Ablution and prayer, inaudible recitation (of sacred words),
burnt- offerings, the worship of gods, hospitality to guests unexpectedly come,
and offerings made in the name of the Visvadevam,
— these are the six duties to be performed every day (for a Brahmin)
– Verse 1.39
A king of the Kshatriya caste should arm himself, and have his troops.
(He) should protect his people,
Should overcome the forces of a hostile king,
And rule the State in the way prescribed by law.
– Verse 1. 61
A Kshatriya, likewise, may practice tillage, honoring the gods and the Brahmins
Vaishya or Shoodra should always take to agriculture, practice arts, and follow trade.
– Verse 2.13
The Shudras are an integral part of the running economy and Verse 1.65 allows them to sell the following items – Salt, honey and oil, curded milk, whey, and milk. Besides informing what work is allowed for each of the Varnas, the rules, quite understandably, also put some amount of censure on what shouldn’t be followed by each of the professions. For example, there are certain riders on the kind of occupation a Shudra can take and any indulgence in flesh trade of either kind could turn him into an outcaste:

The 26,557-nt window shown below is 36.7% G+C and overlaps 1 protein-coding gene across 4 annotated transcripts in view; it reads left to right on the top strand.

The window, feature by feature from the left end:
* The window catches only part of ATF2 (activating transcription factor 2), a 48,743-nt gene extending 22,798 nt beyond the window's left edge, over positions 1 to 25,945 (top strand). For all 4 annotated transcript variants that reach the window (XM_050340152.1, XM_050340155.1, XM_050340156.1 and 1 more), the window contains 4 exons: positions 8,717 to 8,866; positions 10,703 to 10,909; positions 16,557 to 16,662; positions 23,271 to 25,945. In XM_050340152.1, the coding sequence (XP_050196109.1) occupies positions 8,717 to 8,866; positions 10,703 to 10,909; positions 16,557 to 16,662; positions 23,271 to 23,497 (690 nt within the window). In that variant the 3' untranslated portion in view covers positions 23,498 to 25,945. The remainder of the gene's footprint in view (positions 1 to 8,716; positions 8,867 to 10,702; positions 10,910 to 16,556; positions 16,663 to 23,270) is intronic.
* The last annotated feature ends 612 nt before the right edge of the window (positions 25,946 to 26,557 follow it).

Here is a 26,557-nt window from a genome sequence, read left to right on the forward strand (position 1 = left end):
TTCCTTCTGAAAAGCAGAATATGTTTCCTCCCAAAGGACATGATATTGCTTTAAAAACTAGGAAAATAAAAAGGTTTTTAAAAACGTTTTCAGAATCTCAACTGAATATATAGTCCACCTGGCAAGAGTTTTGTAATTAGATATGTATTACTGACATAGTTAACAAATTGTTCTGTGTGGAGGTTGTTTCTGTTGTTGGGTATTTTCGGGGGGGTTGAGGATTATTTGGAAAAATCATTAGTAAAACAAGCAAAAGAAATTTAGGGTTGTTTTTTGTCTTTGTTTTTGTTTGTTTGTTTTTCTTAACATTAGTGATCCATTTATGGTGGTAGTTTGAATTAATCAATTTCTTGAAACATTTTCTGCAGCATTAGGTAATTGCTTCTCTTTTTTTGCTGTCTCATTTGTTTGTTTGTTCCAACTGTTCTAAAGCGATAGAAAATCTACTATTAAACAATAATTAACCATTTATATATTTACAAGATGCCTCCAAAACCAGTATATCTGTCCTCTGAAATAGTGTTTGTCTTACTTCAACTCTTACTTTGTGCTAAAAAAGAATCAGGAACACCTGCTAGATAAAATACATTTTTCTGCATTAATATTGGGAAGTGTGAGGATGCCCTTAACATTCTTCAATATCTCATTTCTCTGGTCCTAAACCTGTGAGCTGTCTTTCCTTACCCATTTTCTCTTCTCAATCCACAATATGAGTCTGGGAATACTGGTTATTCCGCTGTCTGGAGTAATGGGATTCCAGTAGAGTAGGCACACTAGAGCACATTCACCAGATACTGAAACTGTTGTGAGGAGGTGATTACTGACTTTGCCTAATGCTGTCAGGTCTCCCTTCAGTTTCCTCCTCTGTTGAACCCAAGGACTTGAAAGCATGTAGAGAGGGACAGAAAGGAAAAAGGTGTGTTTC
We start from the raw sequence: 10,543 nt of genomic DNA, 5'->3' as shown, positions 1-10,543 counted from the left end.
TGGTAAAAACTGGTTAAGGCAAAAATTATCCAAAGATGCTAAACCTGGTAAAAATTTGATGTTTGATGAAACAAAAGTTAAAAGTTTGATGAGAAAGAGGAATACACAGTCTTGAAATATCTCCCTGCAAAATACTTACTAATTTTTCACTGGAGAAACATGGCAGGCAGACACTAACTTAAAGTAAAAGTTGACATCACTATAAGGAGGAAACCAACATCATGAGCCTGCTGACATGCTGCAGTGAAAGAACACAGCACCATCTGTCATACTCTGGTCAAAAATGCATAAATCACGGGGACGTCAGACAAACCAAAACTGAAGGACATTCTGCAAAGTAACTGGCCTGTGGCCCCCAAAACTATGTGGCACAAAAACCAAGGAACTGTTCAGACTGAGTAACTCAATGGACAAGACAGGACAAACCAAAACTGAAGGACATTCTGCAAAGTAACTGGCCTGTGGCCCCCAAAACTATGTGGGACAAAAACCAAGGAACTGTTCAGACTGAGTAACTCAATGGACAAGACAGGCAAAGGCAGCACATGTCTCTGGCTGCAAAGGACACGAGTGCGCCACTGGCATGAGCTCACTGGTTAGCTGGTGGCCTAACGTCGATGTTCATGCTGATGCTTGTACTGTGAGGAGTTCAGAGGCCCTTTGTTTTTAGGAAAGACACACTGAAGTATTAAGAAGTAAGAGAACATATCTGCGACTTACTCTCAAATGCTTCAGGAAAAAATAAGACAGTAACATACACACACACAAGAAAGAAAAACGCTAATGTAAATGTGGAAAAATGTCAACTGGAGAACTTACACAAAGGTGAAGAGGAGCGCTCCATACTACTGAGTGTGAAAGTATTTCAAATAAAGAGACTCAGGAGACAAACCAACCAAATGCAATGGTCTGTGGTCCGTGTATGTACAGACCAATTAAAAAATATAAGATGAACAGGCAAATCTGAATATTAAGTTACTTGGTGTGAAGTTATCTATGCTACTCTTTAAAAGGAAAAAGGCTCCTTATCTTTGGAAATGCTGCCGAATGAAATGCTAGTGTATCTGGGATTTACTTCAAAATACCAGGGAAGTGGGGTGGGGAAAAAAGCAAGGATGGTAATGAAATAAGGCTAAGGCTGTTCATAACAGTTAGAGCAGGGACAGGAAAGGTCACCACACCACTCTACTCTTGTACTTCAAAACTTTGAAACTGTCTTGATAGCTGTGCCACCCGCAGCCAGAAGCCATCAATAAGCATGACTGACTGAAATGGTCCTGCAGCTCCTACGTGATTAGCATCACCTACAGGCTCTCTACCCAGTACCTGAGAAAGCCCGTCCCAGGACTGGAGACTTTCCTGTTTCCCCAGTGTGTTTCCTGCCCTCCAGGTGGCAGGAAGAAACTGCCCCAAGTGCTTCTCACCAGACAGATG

By selling Wine and meat, by consuming prohibited foods,
Cohabiting with prostitutes, a shoodra falls from his caste.
– Verse 1. 66
Before someone jumps to the conclusion that the text is unduly harsh to the lower castes, let me mention that there are some very strict statements against the Brahmins who falter from their duties. In fact, Verse 1.60 mentions that the king must punish the village where Brahmins take alms without doing austerities and Vedic study, as it is similar to a theft. A Brahmin who turns away from righteousness, whichever Varna he belongs to, is deemed to become an outcaste: